This paper analyzes the welfare effects of subsidies to attract multinational corporations when firms are heterogeneous in their productivity levels. I show that the use of a small subsidy raises welfare in the FDI host country, with the consumption gains from attracting more multinationals exceeding the direct cost of funding the subsidy program through a tax on labor income. This welfare gain stems from a selection effect, whereby the subsidy induces only the most productive exporters to switch to servicing the host's market via FDI. I further show that for the same total subsidy bill, a subsidy to variable costs delivers a larger welfare gain than a subsidy to the fixed cost of conducting FDI, since a variable cost subsidy also raises the inefficiently low output levels stemming from each firm's markup pricing power.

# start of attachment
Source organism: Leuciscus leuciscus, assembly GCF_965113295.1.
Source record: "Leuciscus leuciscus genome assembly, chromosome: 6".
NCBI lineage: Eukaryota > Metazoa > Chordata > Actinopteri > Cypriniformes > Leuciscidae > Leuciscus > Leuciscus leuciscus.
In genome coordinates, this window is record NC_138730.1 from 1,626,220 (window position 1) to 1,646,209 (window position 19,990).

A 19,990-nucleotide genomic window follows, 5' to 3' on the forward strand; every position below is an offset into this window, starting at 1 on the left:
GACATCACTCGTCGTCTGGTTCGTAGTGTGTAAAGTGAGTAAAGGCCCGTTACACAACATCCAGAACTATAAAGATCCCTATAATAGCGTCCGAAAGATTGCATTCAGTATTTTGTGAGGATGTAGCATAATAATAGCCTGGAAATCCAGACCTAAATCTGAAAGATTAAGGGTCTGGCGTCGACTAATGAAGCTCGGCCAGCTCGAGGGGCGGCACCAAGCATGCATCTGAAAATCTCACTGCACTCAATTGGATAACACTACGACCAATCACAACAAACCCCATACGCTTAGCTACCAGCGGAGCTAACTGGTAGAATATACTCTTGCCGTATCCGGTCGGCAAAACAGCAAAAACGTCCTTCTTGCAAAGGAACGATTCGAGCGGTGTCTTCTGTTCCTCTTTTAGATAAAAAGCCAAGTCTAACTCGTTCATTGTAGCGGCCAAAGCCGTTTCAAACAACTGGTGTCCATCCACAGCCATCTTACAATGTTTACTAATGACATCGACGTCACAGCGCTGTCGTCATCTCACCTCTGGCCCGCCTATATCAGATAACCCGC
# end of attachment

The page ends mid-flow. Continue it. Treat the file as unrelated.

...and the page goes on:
FDI subsidies, heterogeneous firms, fixed versus variable cost subsidies, import subsidies
Journal of International Economics
Subsidies for FDI: Implications from a model with heterogeneous firms. (2009). Journal of International Economics. 78, (1), 113-125. Research Collection School Of Economics.
Available at: http://ink.library.smu.edu.sg/soe_research/1216
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